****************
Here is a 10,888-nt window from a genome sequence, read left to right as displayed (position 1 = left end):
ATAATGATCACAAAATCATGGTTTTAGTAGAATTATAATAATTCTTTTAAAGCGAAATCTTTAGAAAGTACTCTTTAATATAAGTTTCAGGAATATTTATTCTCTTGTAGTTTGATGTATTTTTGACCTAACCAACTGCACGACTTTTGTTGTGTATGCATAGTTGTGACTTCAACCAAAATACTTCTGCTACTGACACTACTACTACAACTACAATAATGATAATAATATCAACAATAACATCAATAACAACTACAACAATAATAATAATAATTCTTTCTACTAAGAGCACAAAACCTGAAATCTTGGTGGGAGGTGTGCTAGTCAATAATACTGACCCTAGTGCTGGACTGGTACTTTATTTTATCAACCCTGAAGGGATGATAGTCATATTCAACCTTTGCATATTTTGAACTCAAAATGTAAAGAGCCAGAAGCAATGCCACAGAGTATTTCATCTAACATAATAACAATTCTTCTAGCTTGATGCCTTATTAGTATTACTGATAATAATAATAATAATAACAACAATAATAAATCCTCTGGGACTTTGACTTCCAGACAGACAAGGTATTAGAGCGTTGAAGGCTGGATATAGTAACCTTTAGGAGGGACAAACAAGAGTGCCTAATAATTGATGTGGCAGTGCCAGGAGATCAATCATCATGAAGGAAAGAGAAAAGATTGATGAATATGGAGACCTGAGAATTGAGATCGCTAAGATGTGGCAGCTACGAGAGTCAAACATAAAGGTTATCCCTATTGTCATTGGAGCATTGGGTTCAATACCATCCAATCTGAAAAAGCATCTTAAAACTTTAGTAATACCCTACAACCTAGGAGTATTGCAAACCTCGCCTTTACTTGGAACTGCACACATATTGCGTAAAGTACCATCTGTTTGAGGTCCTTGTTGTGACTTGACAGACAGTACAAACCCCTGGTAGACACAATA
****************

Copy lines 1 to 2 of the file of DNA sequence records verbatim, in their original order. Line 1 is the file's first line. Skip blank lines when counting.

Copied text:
Here is a 10,888-nt window from a genome sequence, read left to right as displayed (position 1 = left end):
ATAATGATCACAAAATCATGGTTTTAGTAGAATTATAATAATTCTTTTAAAGCGAAATCTTTAGAAAGTACTCTTTAATATAAGTTTCAGGAATATTTATTCTCTTGTAGTTTGATGTATTTTTGACCTAACCAACTGCACGACTTTTGTTGTGTATGCATAGTTGTGACTTCAACCAAAATACTTCTGCTACTGACACTACTACTACAACTACAATAATGATAATAATATCAACAATAACATCAATAACAACTACAACAATAATAATAATAATTCTTTCTACTAAGAGCACAAAACCTGAAATCTTGGTGGGAGGTGTGCTAGTCAATAATACTGACCCTAGTGCTGGACTGGTACTTTATTTTATCAACCCTGAAGGGATGATAGTCATATTCAACCTTTGCATATTTTGAACTCAAAATGTAAAGAGCCAGAAGCAATGCCACAGAGTATTTCATCTAACATAATAACAATTCTTCTAGCTTGATGCCTTATTAGTATTACTGATAATAATAATAATAATAACAACAATAATAAATCCTCTGGGACTTTGACTTCCAGACAGACAAGGTATTAGAGCGTTGAAGGCTGGATATAGTAACCTTTAGGAGGGACAAACAAGAGTGCCTAATAATTGATGTGGCAGTGCCAGGAGATCAATCATCATGAAGGAAAGAGAAAAGATTGATGAATATGGAGACCTGAGAATTGAGATCGCTAAGATGTGGCAGCTACGAGAGTCAAACATAAAGGTTATCCCTATTGTCATTGGAGCATTGGGTTCAATACCATCCAATCTGAAAAAGCATCTTAAAACTTTAGTAATACCCTACAACCTAGGAGTATTGCAAACCTCGCCTTTACTTGGAACTGCACACATATTGCGTAAAGTACCATCTGTTTGAGGTCCTTGTTGTGACTTGACAGACAGTACAAACCCCTGGTAGACACAATA